I feel like Major League Baseball added an extra Wild Card spot in each league this season just to give someone outside of the American League East an actual chance at the postseason.
Or maybe they just wanted to give some of the other teams inside the East – which has been responsible for five straight AL Wild Card teams and eight of the last nine – a shot.
Toronto has been one of the most underappreciated franchises in all of baseball. Faced with the unenviable task of toiling in a division with baseball megapowers Boston and New York (combined 2011 payroll: $364 million), the Blue Jays (2011 payroll: $62 million) have more than held their own and been one of the most consistent teams in the game.
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Toronto has won 80 or more games in six of the last seven years and 11 of the past 14 seasons. They have also finished above .500 in five of the last six years. That is a better mark than more highly-regarded franchises like the Chicago White Sox, New York Mets, Cleveland Indians, and Colorado Rockies. Consequently, the Jays have been one of the best bets in the sport during this period as they are one of the most underrated and undervalued organizations in the game.
But the difference between the Jays and those other teams is that all four of those other teams have been to the postseason at some point in that time period while the Jays haven’t reached the playoffs since their World Series win in 1993.
That could potentially change now. In the past, the Jays would have had to surpass either the Yankees or Red Sox (or in recent seasons upstart Tampa Bay) to steal the Wild Card berth. Now they have a shot at reaching just one rung lower and getting a chance to see what they can do on a national stage. I know that my money and I will both be pulling for them.
Here is Doc’s Sports 2012 AL East predictions and futures odds:
New York Yankees
2011 Record: 97-65 (+900)
2012 Wins Over/Under: 96.5
Odds To Win 2012 AL East: 1-to-1
Odds To Win 2012 AL Pennant: 1.5-to-1
2012 New York Yankees Odds To Win World Series: 3-to-1
Outlook: If you don’t know the primaries on this squad you probably shouldn’t be risking your hard-earned dollars on the diamond. The Yankees are the best team that money can buy. But while they have no real weakness they also don’t really overwhelm me with one true, no-doubt strength.
The lineup is still going to be among the best in baseball. Jeter, A-Rod, Tex, Cano and Granderson are still the foundation. But A-Rod has become injury prone since getting off the juice and Teixeira was down in every category but the power numbers. And as good as Jeter was for half a season he was equally awful for the other half. This team is going to score runs – make no mistake about it. But they don’t have as potent a lineup as some of the other teams in the AL.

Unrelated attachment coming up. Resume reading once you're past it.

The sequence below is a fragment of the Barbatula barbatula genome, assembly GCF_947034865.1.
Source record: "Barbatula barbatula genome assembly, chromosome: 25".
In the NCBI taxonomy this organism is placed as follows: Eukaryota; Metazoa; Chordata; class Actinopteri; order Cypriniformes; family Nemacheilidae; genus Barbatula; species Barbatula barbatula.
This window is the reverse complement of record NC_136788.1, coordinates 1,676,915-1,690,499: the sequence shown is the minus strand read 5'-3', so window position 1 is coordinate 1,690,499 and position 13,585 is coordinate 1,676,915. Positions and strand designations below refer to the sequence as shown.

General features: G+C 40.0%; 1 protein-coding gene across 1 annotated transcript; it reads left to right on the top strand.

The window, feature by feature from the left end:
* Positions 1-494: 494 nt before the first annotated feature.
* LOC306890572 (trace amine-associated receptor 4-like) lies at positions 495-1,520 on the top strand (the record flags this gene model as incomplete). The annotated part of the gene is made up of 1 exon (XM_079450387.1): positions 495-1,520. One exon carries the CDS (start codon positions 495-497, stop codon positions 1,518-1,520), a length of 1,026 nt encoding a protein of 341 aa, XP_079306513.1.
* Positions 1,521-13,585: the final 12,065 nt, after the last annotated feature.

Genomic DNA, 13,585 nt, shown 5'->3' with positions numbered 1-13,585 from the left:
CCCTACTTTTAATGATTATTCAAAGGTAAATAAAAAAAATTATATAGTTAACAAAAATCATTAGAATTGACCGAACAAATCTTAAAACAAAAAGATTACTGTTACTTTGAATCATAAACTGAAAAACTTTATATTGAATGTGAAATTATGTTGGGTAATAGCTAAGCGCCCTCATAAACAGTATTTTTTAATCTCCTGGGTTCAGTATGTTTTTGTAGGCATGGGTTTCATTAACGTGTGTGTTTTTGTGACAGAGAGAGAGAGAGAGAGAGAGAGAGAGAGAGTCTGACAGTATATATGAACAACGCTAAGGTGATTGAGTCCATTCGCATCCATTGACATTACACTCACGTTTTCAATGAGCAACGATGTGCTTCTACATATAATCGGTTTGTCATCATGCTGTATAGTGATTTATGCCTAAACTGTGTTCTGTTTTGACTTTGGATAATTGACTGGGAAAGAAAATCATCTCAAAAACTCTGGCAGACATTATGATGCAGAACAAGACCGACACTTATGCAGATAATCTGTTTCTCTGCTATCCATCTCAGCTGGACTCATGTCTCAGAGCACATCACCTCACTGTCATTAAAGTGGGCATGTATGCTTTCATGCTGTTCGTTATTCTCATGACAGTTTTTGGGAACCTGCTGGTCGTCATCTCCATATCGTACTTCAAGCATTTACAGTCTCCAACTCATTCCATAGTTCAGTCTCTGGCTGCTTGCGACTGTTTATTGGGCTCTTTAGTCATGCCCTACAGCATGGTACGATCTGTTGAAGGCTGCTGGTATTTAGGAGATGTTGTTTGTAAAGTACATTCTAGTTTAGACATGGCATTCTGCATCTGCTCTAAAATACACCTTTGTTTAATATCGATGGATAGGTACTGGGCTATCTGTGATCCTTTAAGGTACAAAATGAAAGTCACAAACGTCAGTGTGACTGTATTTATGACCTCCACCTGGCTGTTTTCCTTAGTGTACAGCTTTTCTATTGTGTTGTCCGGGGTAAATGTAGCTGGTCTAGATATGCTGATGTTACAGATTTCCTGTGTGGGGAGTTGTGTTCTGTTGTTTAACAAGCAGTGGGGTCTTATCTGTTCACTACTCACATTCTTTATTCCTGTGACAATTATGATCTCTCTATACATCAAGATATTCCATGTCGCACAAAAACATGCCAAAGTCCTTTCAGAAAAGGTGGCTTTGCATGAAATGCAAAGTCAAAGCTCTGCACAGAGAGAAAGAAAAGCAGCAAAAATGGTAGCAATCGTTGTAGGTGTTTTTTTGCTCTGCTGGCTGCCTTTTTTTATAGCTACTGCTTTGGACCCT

C.C. Sabathia is still among the game’s best and is the ace of the staff. But after him there are more questions than answers. Ivan Nova just wins. He is a solid arm and his numbers last year were remarkable. Can he duplicate it? Hiroki Kuroda is a crafty veteran that came over from the Dodgers and is legit. But how will he handle the American League? Phil Hughes and Freddy Garcia both have their own baggage. And their big winter pickup, Michael Pineda, has had velocity (and weight) issues this summer after really tailing off at the end of last year.
There is the potential here for one of the best starting staffs in the AL. Or the Yankees could end up with the same patchwork approach that doomed them last year.
As long as Mo Rivera is still closing games the Yankees will have an excellent bullpen. And this group is built similarly to the rest of the team: they have a lot of very good, very proven guys. But while they do a lot well there is nothing about this bullpen that really jumps out at me. (Well, besides Rivera.)
The Yankees have the best team in baseball from top to bottom. But as we’ve seen often in the past decade that doesn’t always equate to winning the World Series.
Boston Red Sox
2011 Record: 90-72 (-1265)
2012 Wins Over/Under: 93.5
Odds To Win 2012 AL East: 1.5-to-1
Odds To Win 2012 AL Pennant: 4-to-1
2012 Boston Red Sox Odds To Win World Series: 8-to-1
Outlook: The Red Sox enter the year trying to shake the shadow of one of the biggest collapses in baseball history. And after an offseason that saw them scuttle/scapegoat their manager and general manager, anything less than a playoff berth will be considered a massive crisis in Beantown.
Fortunately, the Red Sox enter the season with one of the best lineups in baseball. Adrian Gonzalez and Jacoby Ellsbury put forth MVP-quality seasons in 2011. Kevin Youkilis returns from an injury-plagued season and former MVP candidate Carl Crawford should bounce back from a disgusting first season in Fenway. So in a lot of ways the No. 1 scoring offense in the Majors could be even better this year. That’s a scary thought.
What is also scary is the back end of the Boston rotation. Clay Buchholz has to stay healthy. And even if that happens this team is putting an awful lot of faith in Alfredo Aceves and Dan Bard’s transitions to starters. And if those two former bullpen hands can’t get the job done Boston will be forced to trot out retreads like Aaron Cook or Vicente Padila.
And even if Bard and Aceves fit in the rotation. The Boston bullpen will be significantly weaker, with a host of new setup men leading to new closer Andrew Bailey.
Having an offense as devastating as Boston’s certainly makes it easier to pitch. But if their rotation, their bullpen, and their locker room under eccentric Bobby Valentine don’t all hold up then this team is headed for another busted season.
Toronto Blue Jays
2011 Record: 81-81 (+250)
2012 Wins Over/Under: 80.5
Odds To Win 2012 AL East: 30-to-1
Odds To Win 2012 AL Pennant: 30-to-1